Ride Control For Electric Vehicles

Ride Control For Electric Vehicles

Replacement units are available from sources other than the dealer.

EVs are not immune to potholes, curbs and rough roads. Just like every internal combustion vehicle on the roads, the shocks, struts and springs will eventually degrade to the point where they can no longer control the movement of the suspension. 

Most EVs have a weight problem that works to your advantage. The weight of the battery and motor can make some EVs 1,000-3,000 pounds heavier than their internal combustion counterparts. This will cause extra stress on the suspension.

There is not that much of a difference with an EV ride control component. The changes are typically in the valving and spring rates to accommodate the extra weight. The good news is that replacement units are available from sources other than the dealer.

Air Ride

Some EVs will have an air suspension. The air ride system does more than your average system inside a non-EV. It might trim the vehicle to achieve the best aerodynamics or to overcome road obstacles. 

Some of these systems can be called “smart.” For example, Tesla’s air suspension uses GPS information and vehicle speed to adjust the suspension ride height. The driver can set GPS waypoints for driveways, rough roads and other locations where the suspension needs to be raised. After a waypoint is set, the car will raise or lower automatically. 

The suspension also trims the ride height depending on loads and speed. The system will lower the front at highway speeds to improve aerodynamics. The driver can select modes manually on some EVs.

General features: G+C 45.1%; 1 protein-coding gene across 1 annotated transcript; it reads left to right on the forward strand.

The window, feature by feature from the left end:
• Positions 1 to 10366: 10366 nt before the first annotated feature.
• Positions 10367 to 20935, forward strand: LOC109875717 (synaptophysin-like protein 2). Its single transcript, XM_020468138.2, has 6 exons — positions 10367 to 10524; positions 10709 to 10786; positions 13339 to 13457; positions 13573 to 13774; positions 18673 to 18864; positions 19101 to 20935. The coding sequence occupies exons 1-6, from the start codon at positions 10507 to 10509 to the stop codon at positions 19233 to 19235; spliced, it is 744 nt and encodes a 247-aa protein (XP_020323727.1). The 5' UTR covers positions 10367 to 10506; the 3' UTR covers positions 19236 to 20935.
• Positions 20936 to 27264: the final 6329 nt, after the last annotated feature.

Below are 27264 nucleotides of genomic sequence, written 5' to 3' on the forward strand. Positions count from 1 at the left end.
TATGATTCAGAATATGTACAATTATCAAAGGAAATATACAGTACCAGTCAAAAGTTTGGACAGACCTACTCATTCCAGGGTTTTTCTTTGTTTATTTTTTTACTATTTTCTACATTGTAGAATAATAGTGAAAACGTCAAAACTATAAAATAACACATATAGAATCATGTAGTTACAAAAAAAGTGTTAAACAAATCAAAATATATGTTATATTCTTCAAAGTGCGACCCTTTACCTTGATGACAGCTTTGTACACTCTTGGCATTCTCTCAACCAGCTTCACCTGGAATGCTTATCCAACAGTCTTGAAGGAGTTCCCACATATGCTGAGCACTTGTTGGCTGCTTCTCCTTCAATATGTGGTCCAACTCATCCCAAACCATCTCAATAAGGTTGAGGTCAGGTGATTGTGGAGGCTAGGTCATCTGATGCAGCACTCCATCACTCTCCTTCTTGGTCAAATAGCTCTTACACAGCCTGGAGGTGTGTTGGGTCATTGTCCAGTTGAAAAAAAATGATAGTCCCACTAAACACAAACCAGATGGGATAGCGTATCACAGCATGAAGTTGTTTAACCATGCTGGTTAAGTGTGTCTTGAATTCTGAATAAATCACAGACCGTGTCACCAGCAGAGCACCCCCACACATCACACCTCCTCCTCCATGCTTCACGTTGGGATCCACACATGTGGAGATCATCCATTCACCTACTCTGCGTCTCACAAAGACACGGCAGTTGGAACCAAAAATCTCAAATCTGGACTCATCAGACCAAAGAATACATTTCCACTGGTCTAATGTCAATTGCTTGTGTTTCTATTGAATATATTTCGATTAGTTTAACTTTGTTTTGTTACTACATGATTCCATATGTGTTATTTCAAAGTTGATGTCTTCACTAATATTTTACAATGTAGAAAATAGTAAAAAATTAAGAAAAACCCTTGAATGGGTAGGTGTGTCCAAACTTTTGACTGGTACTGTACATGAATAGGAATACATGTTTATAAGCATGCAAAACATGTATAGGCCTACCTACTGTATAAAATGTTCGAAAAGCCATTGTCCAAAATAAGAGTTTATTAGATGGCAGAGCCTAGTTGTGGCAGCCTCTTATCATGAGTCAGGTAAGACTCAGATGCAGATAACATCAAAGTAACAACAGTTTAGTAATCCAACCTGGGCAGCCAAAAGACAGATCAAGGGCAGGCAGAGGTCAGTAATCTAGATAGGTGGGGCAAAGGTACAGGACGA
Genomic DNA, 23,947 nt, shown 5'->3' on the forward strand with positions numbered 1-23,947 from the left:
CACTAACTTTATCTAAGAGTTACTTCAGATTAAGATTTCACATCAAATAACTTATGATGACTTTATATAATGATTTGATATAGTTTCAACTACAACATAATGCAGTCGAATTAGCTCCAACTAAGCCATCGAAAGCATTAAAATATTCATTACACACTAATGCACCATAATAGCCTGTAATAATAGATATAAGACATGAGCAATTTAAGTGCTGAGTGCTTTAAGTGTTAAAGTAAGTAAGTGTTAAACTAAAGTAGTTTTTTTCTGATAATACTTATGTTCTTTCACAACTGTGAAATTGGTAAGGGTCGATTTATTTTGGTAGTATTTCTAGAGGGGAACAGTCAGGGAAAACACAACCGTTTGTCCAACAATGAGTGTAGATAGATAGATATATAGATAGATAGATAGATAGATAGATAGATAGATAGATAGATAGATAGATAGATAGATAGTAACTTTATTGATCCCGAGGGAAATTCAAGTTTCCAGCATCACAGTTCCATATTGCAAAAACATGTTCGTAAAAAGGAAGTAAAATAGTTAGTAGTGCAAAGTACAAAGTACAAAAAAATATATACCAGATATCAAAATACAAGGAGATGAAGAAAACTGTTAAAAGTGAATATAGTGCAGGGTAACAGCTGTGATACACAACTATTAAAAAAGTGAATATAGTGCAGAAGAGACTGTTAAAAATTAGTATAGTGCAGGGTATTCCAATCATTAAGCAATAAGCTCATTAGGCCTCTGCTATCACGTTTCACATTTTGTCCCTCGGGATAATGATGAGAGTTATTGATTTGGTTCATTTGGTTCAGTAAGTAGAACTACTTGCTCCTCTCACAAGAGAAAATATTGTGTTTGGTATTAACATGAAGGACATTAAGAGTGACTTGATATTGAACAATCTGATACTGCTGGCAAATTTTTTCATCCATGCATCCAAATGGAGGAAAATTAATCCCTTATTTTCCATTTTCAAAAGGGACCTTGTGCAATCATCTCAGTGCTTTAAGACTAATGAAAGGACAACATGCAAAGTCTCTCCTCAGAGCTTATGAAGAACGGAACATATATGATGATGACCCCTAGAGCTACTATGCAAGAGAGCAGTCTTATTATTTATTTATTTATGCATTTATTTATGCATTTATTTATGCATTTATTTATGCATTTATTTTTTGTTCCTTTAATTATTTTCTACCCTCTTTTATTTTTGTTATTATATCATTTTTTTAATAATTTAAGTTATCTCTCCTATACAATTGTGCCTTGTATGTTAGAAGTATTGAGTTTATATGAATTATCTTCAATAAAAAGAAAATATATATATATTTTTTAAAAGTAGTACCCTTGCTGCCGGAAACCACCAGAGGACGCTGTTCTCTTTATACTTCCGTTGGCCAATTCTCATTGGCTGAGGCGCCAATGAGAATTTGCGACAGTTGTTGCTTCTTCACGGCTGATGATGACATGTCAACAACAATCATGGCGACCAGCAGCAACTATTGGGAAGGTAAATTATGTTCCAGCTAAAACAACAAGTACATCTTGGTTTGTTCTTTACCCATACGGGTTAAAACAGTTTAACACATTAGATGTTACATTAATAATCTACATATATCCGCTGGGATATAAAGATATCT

Good news! If you can replace a strut on a conventional vehicle, you can change the struts on an EV. Most systems do not require touching the high-voltage battery system. So, you are not required to wear insulated gloves or use insulated tools.

But, you do have to look at the service information before you lift the vehicle. Many EVs have service or tow modes allowing you to roll and spot the vehicle on the lift. Also, the service information will include the lift points and adapter required so the lift does not damage the battery pack. 

If you are servicing an EV with air ride, there might be extra procedures. The most common procedure is putting the suspension into jack or service mode before lifting the car. For some procedures like strut replacement, you will depressurize the system. This will require a scan tool to actuate the valves in the system.


Tesla models will use nitrogen for the air ride system. Nitrogen gas is more stable and drier than atmospheric air. In addition, the system is not completely sealed and can intake outside air, if required. 

Under the access panel in the frunk, there will be a Schrader valve that can be used to add nitrogen gas to the system. The valve can be mounted on the upper chassis brace for older models and the reservoir for newer models. Tesla offers a special tool to connect a tank of nitrogen gas to the system and regulate the pressure between 8-9 bar (118-130 psi). The valve is not directly connected to the bladders on all four corners and will not change ride height. The air is directed first into the reservoir, and the valve block will then distribute the air to the units.

Tesla advises that shop air should not be applied to the service port due to moisture and contamination in compressed air. The system cannot detect whether the air inside the system is nitrogen or shop air. 


After a strut or suspension component has been replaced, it is recommended that the ride height be calibrated. This is not just for air ride; it also applies to headlights. Many EVs have ride height sensors that control the headlight’s beams. The procedure will vary by make and model. This also applies to late-model internal combustion cars and trucks. To perform the calibration, a scan tool will likely be required.

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